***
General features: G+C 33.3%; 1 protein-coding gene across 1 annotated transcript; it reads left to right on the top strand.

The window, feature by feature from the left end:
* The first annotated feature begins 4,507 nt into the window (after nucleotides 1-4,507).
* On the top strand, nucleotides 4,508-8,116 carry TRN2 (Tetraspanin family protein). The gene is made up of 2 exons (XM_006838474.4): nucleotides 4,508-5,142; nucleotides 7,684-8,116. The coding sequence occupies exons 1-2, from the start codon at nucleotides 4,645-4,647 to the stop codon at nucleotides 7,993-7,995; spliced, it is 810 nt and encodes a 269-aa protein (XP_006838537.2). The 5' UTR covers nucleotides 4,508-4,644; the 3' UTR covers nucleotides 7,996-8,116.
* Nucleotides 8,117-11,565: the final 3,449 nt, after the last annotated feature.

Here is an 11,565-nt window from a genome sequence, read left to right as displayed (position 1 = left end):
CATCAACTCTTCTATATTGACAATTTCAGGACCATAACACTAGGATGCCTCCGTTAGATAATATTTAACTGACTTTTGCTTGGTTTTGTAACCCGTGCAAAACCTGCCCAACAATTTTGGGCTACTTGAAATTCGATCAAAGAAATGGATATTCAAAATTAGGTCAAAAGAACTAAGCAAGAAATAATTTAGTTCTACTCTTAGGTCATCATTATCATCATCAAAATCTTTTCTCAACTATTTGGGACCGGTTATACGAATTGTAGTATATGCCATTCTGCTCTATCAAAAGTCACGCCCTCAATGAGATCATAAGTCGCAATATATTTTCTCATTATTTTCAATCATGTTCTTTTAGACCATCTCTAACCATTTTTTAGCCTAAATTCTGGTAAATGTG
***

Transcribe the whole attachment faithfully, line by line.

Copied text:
General features: G+C 33.3%; 1 protein-coding gene across 1 annotated transcript; it reads left to right on the top strand.

The window, feature by feature from the left end:
* The first annotated feature begins 4,507 nt into the window (after nucleotides 1-4,507).
* On the top strand, nucleotides 4,508-8,116 carry TRN2 (Tetraspanin family protein). The gene is made up of 2 exons (XM_006838474.4): nucleotides 4,508-5,142; nucleotides 7,684-8,116. The coding sequence occupies exons 1-2, from the start codon at nucleotides 4,645-4,647 to the stop codon at nucleotides 7,993-7,995; spliced, it is 810 nt and encodes a 269-aa protein (XP_006838537.2). The 5' UTR covers nucleotides 4,508-4,644; the 3' UTR covers nucleotides 7,996-8,116.
* Nucleotides 8,117-11,565: the final 3,449 nt, after the last annotated feature.

Here is an 11,565-nt window from a genome sequence, read left to right as displayed (position 1 = left end):
CATCAACTCTTCTATATTGACAATTTCAGGACCATAACACTAGGATGCCTCCGTTAGATAATATTTAACTGACTTTTGCTTGGTTTTGTAACCCGTGCAAAACCTGCCCAACAATTTTGGGCTACTTGAAATTCGATCAAAGAAATGGATATTCAAAATTAGGTCAAAAGAACTAAGCAAGAAATAATTTAGTTCTACTCTTAGGTCATCATTATCATCATCAAAATCTTTTCTCAACTATTTGGGACCGGTTATACGAATTGTAGTATATGCCATTCTGCTCTATCAAAAGTCACGCCCTCAATGAGATCATAAGTCGCAATATATTTTCTCATTATTTTCAATCATGTTCTTTTAGACCATCTCTAACCATTTTTTAGCCTAAATTCTGGTAAATGTG